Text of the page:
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Asperoteuthis mangoldae Young, Vecchione and Roper, 2007

Richard E. Young, Michael Vecchione, and Clyde F. E. Roper
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Containing group: Asperoteuthis

Introduction

Asperoteuthis mangoldae (first known as Asperoteuthis sp. A on this page) is very gelatinous, with about the same consistency as Grimalditeuthis bonplandi. It has elongate ventral arms in small squid, but these get relatively short in large squid. It lacks the tubercles and elongate fins of A. acanthoderma.

Brief diagnosis:

An Asperoteuthis ...

Characteristics

  1. Arms
    1. Largest arm suckers with 6-10 truncated teeth on distal half of ring.

  2. Tentacles
    1. Suckers with ca. 8 large, truncated teeth on distal half of inner ring grading to ca. 17 small, truncated teeth on proximal half.
    2. Club with very broad proximal protective membrane and long terminal papilla.
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      Figure. Oral view of tentacular club of A. mangoldae, NMNH 729749, holotype. Drawing by A. Hart.

  3. Funnel
    1. funnel-locking apparatus oval with a rounded ridge in the midline (tragus?) and an elongate, deep, curving groove laterally; mantle locking component with matching curved ridge. Antitragus absent.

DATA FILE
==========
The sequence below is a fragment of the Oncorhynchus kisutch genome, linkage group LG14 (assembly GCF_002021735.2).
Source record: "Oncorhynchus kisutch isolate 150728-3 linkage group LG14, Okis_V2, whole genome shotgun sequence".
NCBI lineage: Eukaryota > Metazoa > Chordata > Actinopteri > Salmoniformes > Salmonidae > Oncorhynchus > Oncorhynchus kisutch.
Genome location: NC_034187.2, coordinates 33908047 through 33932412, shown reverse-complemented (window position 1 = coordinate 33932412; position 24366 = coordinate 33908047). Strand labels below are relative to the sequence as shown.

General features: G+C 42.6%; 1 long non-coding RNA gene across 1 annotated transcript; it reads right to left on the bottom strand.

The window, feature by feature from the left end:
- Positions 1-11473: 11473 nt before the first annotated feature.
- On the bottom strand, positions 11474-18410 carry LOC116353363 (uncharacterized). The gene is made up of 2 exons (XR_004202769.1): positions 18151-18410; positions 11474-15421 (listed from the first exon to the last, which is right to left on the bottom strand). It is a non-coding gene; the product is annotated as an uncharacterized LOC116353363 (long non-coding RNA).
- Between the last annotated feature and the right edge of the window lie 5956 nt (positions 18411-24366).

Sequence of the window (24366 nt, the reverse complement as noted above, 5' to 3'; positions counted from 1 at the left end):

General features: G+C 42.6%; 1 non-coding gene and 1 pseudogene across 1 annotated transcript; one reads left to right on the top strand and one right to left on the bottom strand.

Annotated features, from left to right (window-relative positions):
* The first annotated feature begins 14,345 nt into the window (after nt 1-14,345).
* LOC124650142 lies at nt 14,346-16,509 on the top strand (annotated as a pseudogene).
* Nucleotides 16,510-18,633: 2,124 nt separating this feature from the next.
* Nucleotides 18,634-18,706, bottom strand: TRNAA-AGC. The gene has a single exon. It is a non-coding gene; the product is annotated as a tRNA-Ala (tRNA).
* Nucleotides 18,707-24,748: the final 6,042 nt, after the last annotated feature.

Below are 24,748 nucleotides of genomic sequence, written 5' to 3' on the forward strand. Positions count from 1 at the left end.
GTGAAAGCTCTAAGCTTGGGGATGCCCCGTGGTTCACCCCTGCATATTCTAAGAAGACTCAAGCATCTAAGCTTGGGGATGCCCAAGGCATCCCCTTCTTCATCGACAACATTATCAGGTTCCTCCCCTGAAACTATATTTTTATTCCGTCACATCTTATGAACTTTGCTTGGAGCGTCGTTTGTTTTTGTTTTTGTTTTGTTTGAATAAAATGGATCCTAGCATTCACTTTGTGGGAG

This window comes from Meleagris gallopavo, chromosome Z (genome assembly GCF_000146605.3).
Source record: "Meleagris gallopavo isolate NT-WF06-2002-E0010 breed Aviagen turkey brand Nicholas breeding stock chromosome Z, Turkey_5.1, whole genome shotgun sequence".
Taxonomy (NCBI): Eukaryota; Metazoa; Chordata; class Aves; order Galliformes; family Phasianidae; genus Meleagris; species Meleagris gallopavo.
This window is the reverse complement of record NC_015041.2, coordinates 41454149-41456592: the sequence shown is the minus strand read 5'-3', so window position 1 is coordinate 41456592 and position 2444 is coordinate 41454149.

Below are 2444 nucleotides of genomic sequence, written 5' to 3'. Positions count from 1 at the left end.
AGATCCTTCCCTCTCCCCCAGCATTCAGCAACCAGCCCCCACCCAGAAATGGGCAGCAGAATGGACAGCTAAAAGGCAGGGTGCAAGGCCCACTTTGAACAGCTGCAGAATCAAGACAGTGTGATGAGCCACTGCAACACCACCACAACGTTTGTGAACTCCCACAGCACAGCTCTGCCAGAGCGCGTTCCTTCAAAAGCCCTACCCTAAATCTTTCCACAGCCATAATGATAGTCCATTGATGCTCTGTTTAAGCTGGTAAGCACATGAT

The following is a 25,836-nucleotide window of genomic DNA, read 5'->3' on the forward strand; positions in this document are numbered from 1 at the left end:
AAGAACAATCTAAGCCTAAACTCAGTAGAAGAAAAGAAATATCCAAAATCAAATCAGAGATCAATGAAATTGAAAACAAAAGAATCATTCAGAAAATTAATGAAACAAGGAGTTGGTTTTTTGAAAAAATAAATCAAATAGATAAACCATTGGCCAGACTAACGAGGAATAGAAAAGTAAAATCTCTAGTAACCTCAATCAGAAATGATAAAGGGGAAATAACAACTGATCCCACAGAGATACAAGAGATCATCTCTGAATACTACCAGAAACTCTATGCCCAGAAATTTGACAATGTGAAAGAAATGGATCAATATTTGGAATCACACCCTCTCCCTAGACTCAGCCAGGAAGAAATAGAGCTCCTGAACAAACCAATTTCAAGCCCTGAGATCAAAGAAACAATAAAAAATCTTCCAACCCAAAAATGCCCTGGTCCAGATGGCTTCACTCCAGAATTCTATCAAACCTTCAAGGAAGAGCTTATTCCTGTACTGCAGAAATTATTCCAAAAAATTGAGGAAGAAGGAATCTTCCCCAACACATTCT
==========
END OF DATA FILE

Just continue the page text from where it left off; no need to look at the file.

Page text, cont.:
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      Click on an image to view larger version & data in a new window

      Figure. Frontal views of the funnel-mantle locking apparatus of A. mangoldae. Left - Funnel (left) and mantle (right) components, NMNH 729752. Drawings by A. Hart. Right - Funnel (left) and mantle (right) components, 100 mm ML, mature male, paratype, stained with methylene blue. Photographs by R. Young.

  4. Mantle
    1. Mantle and other integument without tubercles.

  5. Fins
    1. Fin length 40% of ML.
    2. Fin width approximately equals fin length.

  6. Photophores
    1. Club-tip photophore small, terminal papilla large.
    2. Small embedded photophores present on aboral surface of club.
    3. Ventral eyeball photophore present.
    4. Luminescent pads present on tentacle stalks.

Comments

More details of the description can be found here.

A. mangoldae apparently possesses a large secondary tail but a specimen with an attached tail has not been captured.

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Figure. The drawing is a reconstruction based on the collection of a damaged tail in the same tow with a small (80 mm ML) A. mangoldae. The tail did not match the broken end of the gladius from the specimen indicating that a piece of the tail was missing. Tentacular clubs missing from specimen, added to drawing. Drawing by A. Hart.

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Figure. The photograph shows the tail of a large Asperoteuthis from the same locality and possibly belonging to a large A. mangoldae although the shape differs greatly from that of the small specimen above.